The Excel has been up dated for this. It now has animation macros. It is at 3-D graph plotter.xlsm. The new animations are in 3-D Graph plotter Version 2.... Read on.

I was doing exercise 2.06 in the book which was about a helix. I plotted the helix using Excel in a rather ad-hoc way. I wanted something better and more general so that I could plot any 3-D line on a view plane from the point of some viewer outside the view plane. I did it. Here is an animation of orbiting a big cube (100x100x100) and a small cube (10x10x10). The big cube is centred on the origin and so its bottom corner is at (-50.-50,-50). The small cube's bottom corner is at the same point, so we can easily locate the bottom corner of the big cube.

The cubes are being viewed from a distance out of 230. The view moves in three phases:

1) The viewer moves from latitude 30°, longitude from 25° to 195° when after a short pause ...

2) Her longitude is held at 195° and her latitude increases over the North pole. There is a pause at 89.9° and 90.1°. (90° cannot be shown), At this stage the Z-axis has disappeared and the X- and Y-axes flip. Latitude 150°, longitude 195° is the same as latitude 30°, longitude from 15°. The viewer is almost back where she started.

3) Next there is a jolt as the direction of view changes from the origin to the centre of the small cube. Our intrepid viewer zooms in to distance of 100 and then back out to 230. The cycle repeats.

To get a more controlled journey round the sphere, you click here. You should see a list of the little gifs that make up the one shown here. Double click one and you can go through them like a slide show at your own speed.

The spreadsheet produces one image at a time, the animation was made with MS-Paint and GIF Animator. The Excel spreadsheet is at 3-D graph plotter.xlsx. It requires some expertise in Excel and scatter charts to use. It might be best to read the first two pages of 3-D graph plotter.pdf which give some instructions. The other 18 are devoted to developing and testing the Excel formulas needed.

And here is the helix. It has radius 70 and goes up 2π every revolution. It appears to bend slightly around the Y-axis, but this is just a perspective effect.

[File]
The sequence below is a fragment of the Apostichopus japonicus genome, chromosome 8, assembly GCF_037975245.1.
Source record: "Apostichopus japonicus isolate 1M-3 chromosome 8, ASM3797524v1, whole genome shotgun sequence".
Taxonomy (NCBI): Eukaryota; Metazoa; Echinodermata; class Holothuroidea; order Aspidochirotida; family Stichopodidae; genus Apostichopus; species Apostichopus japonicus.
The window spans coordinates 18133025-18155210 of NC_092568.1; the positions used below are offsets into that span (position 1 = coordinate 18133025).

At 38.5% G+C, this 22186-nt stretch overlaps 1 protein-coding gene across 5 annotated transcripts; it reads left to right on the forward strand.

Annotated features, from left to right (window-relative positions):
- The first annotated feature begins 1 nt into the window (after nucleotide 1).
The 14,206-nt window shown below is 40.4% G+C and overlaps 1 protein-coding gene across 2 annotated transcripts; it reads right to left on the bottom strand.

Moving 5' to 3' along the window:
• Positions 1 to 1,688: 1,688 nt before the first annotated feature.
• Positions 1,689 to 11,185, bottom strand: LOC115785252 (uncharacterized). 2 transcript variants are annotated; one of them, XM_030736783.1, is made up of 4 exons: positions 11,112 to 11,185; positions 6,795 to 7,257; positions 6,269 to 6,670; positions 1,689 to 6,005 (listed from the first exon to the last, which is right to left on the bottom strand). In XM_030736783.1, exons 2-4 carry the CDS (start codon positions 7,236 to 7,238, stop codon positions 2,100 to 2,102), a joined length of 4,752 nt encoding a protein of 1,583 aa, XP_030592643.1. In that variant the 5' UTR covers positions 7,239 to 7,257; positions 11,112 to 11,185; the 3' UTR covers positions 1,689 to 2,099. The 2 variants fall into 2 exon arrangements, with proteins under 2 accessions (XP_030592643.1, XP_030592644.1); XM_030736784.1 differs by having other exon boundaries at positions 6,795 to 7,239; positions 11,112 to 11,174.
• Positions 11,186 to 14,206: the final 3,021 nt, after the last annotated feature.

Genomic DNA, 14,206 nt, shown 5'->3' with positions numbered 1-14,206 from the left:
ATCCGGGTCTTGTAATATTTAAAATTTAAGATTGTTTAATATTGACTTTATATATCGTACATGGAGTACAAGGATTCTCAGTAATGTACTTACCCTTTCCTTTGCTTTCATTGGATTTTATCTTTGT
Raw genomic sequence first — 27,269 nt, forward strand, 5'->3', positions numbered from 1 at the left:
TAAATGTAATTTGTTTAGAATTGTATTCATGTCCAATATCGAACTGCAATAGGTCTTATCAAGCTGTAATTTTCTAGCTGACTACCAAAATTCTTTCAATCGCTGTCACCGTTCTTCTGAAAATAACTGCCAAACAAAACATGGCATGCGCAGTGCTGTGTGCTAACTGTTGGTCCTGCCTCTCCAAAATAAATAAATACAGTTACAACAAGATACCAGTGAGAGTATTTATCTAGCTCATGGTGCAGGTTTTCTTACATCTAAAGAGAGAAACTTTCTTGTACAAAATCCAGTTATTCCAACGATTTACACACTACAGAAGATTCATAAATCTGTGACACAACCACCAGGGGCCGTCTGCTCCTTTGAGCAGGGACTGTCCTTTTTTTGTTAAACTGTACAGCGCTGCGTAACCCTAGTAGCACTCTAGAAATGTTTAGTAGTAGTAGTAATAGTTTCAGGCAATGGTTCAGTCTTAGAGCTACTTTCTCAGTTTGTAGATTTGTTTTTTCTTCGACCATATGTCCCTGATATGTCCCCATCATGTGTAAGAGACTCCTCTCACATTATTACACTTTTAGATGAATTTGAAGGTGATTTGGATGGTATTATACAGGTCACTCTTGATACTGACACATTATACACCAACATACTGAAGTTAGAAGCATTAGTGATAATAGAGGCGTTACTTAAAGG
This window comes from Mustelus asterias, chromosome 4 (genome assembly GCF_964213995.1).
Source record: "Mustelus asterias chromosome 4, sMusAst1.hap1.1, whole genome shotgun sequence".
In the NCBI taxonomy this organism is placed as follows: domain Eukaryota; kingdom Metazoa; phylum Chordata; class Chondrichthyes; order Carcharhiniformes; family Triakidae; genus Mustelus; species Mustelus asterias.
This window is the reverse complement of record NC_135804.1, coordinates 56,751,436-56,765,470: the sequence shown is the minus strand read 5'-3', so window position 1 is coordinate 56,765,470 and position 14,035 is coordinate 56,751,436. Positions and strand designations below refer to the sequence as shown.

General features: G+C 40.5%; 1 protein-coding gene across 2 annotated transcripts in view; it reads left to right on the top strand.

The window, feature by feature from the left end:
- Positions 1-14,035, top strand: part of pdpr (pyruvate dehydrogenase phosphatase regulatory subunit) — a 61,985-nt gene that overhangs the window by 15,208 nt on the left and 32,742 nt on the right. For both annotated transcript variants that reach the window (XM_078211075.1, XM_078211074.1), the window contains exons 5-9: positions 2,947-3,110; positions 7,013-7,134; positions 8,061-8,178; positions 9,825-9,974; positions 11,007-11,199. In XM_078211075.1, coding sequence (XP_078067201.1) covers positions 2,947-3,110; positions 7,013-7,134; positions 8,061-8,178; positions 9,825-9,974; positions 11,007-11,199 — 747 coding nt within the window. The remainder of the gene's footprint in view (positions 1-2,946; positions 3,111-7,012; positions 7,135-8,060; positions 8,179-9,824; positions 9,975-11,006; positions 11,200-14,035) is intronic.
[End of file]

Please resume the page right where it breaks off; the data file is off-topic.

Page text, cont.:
This was my first excursion into 3-D Cartesian geometry and I was helped by the equations for lines and planes at https://brilliant.org

I was doing exercise 2.06 in the book which was about a helix. I plotted the helix using Excel in a rather ad-hoc way. I wanted something better and more general so that I could plot any 3-D line on a view plane from the point of some viewer outside the view plane. I did it. Here is an animation of orbiting a big cube (100x100x100) and a small cube (10x10x10). The big cube is centred on the origin and so its bottom corner is at (-50.-50,-50). The small cube's bottom corner is at the same point, so we can easily locate the bottom corner of the big cube.

Orbiting a cube |

1) The viewer moves from latitude 30°, longitude from 25° to 195° when after a short pause ...

2) Her longitude is held at 195° and her latitude increases over the North pole. There is a pause at 89.9° and 90.1°. (90° cannot be shown), At this stage the Z-axis has disappeared and the X- and Y-axes flip. Latitude 150°, longitude 195° is the same as latitude 30°, longitude from 15°. The viewer is almost back where she started.

3) Next there is a jolt as the direction of view changes from the origin to the centre of the small cube. Our intrepid viewer zooms in to distance of 100 and then back out to 230. The cycle repeats.

To get a more controlled journey round the sphere, you click here. You should see a list of the little gifs that make up the one shown here. Double click one and you can go through them like a slide show at your own speed.

The spreadsheet produces one image at a time, the animation was made with MS-Paint and GIF Animator. The Excel spreadsheet is at 3-D graph plotter.xlsx. It requires some expertise in Excel and scatter charts to use. It might be best to read the first two pages of 3-D graph plotter.pdf which give some instructions. The other 18 are devoted to developing and testing the Excel formulas needed.

A helix. The bottom quarter strand is red. |

And here is the helix. It has radius 70 and goes up 2π every revolution. It appears to bend slightly around the Y-axis, but this is just a perspective effect.

This was my first excursion into 3-D Cartesian geometry and I was helped by the equations for lines and planes at https://brilliant.org

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